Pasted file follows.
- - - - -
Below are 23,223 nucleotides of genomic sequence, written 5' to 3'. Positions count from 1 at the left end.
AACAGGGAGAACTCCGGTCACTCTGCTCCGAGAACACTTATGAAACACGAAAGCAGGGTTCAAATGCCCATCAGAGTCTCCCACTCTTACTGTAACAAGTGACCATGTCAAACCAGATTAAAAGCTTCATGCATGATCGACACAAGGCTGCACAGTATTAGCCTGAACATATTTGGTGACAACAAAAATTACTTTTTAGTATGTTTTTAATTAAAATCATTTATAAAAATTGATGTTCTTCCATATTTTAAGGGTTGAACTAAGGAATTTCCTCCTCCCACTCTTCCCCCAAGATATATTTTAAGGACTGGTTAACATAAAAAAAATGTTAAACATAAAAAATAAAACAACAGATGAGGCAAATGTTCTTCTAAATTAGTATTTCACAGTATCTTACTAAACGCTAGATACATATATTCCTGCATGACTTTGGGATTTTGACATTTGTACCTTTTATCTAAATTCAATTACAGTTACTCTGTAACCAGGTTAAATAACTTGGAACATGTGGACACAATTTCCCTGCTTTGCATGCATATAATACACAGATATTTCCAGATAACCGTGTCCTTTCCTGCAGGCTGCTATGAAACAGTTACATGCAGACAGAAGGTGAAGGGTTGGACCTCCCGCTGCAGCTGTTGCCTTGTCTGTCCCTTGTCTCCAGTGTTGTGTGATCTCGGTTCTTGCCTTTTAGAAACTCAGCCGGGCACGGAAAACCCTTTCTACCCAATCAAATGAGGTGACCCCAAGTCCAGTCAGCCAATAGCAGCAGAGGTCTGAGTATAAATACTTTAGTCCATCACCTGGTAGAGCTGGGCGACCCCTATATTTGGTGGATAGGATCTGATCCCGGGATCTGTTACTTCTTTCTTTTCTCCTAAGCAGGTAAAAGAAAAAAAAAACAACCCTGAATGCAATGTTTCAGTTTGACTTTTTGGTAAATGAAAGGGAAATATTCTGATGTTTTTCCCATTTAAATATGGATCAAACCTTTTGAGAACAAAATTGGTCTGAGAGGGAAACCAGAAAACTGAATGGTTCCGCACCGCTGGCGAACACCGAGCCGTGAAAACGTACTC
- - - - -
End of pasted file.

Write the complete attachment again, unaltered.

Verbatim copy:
Below are 23,223 nucleotides of genomic sequence, written 5' to 3'. Positions count from 1 at the left end.
AACAGGGAGAACTCCGGTCACTCTGCTCCGAGAACACTTATGAAACACGAAAGCAGGGTTCAAATGCCCATCAGAGTCTCCCACTCTTACTGTAACAAGTGACCATGTCAAACCAGATTAAAAGCTTCATGCATGATCGACACAAGGCTGCACAGTATTAGCCTGAACATATTTGGTGACAACAAAAATTACTTTTTAGTATGTTTTTAATTAAAATCATTTATAAAAATTGATGTTCTTCCATATTTTAAGGGTTGAACTAAGGAATTTCCTCCTCCCACTCTTCCCCCAAGATATATTTTAAGGACTGGTTAACATAAAAAAAATGTTAAACATAAAAAATAAAACAACAGATGAGGCAAATGTTCTTCTAAATTAGTATTTCACAGTATCTTACTAAACGCTAGATACATATATTCCTGCATGACTTTGGGATTTTGACATTTGTACCTTTTATCTAAATTCAATTACAGTTACTCTGTAACCAGGTTAAATAACTTGGAACATGTGGACACAATTTCCCTGCTTTGCATGCATATAATACACAGATATTTCCAGATAACCGTGTCCTTTCCTGCAGGCTGCTATGAAACAGTTACATGCAGACAGAAGGTGAAGGGTTGGACCTCCCGCTGCAGCTGTTGCCTTGTCTGTCCCTTGTCTCCAGTGTTGTGTGATCTCGGTTCTTGCCTTTTAGAAACTCAGCCGGGCACGGAAAACCCTTTCTACCCAATCAAATGAGGTGACCCCAAGTCCAGTCAGCCAATAGCAGCAGAGGTCTGAGTATAAATACTTTAGTCCATCACCTGGTAGAGCTGGGCGACCCCTATATTTGGTGGATAGGATCTGATCCCGGGATCTGTTACTTCTTTCTTTTCTCCTAAGCAGGTAAAAGAAAAAAAAAACAACCCTGAATGCAATGTTTCAGTTTGACTTTTTGGTAAATGAAAGGGAAATATTCTGATGTTTTTCCCATTTAAATATGGATCAAACCTTTTGAGAACAAAATTGGTCTGAGAGGGAAACCAGAAAACTGAATGGTTCCGCACCGCTGGCGAACACCGAGCCGTGAAAACGTACTC